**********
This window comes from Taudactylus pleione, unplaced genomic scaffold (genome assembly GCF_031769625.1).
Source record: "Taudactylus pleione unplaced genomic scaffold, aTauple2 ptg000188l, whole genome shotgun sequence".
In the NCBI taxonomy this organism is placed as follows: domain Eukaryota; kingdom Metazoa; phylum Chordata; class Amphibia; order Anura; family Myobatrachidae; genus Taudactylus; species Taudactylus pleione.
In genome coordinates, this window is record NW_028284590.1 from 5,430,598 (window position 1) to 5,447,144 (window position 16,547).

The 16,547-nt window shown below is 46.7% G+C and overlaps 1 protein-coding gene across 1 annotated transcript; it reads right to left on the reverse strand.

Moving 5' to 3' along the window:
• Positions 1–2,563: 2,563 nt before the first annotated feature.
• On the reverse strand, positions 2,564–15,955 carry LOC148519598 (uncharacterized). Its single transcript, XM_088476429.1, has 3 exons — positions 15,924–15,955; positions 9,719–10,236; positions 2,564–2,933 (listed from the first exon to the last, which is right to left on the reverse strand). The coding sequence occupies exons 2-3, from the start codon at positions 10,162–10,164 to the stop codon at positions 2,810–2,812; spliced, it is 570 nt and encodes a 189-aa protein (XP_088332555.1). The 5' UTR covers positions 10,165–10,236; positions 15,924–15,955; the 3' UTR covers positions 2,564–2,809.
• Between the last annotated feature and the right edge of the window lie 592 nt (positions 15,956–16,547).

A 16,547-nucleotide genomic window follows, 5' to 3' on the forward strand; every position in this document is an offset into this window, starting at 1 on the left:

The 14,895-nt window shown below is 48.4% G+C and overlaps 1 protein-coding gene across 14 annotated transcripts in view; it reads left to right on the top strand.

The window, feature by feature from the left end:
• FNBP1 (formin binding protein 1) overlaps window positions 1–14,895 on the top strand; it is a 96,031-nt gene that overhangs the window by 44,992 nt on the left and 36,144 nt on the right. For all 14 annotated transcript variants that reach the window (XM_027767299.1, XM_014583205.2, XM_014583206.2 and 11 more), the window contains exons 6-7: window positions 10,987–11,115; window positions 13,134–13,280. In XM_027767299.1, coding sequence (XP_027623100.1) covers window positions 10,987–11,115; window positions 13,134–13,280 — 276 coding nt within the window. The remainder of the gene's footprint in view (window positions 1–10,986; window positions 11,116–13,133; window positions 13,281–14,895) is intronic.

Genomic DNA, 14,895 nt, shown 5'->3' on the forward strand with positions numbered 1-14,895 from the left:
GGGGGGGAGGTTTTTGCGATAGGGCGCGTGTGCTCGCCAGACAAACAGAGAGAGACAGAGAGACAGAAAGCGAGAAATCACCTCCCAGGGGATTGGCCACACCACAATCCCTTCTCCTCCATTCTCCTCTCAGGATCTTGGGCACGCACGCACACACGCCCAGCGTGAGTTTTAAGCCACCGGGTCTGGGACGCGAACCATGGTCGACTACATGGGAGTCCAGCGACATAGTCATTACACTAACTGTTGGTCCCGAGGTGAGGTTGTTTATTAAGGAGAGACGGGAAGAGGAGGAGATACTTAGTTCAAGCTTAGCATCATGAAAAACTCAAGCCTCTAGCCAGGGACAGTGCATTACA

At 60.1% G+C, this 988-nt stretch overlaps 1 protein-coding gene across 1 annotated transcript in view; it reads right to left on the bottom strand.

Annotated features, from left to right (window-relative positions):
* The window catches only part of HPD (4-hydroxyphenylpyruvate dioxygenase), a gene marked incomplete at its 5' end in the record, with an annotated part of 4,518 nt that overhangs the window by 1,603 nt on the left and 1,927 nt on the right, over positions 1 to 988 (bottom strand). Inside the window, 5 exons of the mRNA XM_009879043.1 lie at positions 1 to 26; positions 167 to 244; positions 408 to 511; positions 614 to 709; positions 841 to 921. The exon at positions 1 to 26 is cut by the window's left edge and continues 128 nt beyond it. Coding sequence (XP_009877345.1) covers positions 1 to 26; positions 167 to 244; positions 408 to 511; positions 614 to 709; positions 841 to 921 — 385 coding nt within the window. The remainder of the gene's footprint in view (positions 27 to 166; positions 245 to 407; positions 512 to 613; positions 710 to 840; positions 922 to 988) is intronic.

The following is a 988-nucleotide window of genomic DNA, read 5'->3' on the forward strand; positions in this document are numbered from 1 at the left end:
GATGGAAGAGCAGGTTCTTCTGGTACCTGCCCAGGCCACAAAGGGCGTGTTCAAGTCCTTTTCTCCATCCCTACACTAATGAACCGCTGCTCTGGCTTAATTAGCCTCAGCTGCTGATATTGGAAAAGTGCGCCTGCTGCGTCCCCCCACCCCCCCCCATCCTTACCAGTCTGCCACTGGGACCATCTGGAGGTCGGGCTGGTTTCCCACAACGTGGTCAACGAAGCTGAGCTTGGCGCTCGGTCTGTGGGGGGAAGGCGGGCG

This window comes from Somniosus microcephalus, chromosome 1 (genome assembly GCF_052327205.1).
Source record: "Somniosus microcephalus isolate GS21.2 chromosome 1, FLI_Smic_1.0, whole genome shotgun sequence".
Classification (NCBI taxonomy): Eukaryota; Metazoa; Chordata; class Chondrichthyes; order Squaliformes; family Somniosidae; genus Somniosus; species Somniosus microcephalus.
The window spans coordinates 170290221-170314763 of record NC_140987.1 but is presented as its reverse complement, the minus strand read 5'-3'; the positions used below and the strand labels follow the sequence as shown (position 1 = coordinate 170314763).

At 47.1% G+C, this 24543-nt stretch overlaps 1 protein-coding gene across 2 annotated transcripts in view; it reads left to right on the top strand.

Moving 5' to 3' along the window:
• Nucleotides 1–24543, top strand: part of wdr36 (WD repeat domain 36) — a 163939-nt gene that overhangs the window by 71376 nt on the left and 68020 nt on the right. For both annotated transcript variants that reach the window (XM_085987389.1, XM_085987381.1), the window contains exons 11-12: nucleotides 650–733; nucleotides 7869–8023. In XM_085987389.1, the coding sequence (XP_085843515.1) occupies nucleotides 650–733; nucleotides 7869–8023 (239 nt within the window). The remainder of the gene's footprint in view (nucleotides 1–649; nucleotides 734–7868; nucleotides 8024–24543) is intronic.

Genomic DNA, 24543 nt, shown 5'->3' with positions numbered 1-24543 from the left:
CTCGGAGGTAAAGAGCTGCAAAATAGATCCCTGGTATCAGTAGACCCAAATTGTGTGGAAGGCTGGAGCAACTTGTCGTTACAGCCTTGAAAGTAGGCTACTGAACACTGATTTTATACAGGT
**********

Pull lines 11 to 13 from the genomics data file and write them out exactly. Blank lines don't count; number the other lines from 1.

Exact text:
The 14,895-nt window shown below is 48.4% G+C and overlaps 1 protein-coding gene across 14 annotated transcripts in view; it reads left to right on the top strand.

The window, feature by feature from the left end:
• FNBP1 (formin binding protein 1) overlaps window positions 1–14,895 on the top strand; it is a 96,031-nt gene that overhangs the window by 44,992 nt on the left and 36,144 nt on the right. For all 14 annotated transcript variants that reach the window (XM_027767299.1, XM_014583205.2, XM_014583206.2 and 11 more), the window contains exons 6-7: window positions 10,987–11,115; window positions 13,134–13,280. In XM_027767299.1, coding sequence (XP_027623100.1) covers window positions 10,987–11,115; window positions 13,134–13,280 — 276 coding nt within the window. The remainder of the gene's footprint in view (window positions 1–10,986; window positions 11,116–13,133; window positions 13,281–14,895) is intronic.